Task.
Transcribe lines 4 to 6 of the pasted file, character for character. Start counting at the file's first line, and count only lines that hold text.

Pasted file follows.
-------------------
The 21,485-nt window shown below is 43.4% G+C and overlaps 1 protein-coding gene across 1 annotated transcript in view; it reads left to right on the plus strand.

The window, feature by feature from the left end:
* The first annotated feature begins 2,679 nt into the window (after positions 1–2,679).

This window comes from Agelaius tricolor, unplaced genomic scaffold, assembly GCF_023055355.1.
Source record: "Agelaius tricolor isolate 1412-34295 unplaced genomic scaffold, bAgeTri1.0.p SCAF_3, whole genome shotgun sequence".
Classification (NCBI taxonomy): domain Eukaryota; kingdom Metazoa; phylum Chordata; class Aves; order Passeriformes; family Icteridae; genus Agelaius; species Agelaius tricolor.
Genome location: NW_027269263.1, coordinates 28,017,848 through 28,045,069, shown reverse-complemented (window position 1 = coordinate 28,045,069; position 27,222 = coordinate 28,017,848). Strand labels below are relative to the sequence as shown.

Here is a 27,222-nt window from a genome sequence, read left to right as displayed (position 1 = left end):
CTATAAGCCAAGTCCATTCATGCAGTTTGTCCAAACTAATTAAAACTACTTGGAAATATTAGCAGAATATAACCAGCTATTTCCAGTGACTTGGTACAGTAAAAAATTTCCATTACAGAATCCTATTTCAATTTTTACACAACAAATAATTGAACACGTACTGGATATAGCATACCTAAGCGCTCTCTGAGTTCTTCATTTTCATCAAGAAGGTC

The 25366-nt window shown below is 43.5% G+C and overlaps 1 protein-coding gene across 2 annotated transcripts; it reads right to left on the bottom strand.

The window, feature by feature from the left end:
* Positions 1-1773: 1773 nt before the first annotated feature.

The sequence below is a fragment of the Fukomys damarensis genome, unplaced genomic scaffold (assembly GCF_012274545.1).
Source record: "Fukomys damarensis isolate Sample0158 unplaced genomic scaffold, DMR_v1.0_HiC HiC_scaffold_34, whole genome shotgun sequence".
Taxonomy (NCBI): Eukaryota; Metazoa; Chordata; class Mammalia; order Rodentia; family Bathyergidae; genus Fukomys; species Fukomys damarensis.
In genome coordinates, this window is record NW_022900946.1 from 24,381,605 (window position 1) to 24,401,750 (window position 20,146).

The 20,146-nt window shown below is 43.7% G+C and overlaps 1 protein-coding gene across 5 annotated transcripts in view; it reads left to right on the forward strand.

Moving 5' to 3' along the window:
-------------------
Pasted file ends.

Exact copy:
This window comes from Agelaius tricolor, unplaced genomic scaffold, assembly GCF_023055355.1.
Source record: "Agelaius tricolor isolate 1412-34295 unplaced genomic scaffold, bAgeTri1.0.p SCAF_3, whole genome shotgun sequence".
Classification (NCBI taxonomy): domain Eukaryota; kingdom Metazoa; phylum Chordata; class Aves; order Passeriformes; family Icteridae; genus Agelaius; species Agelaius tricolor.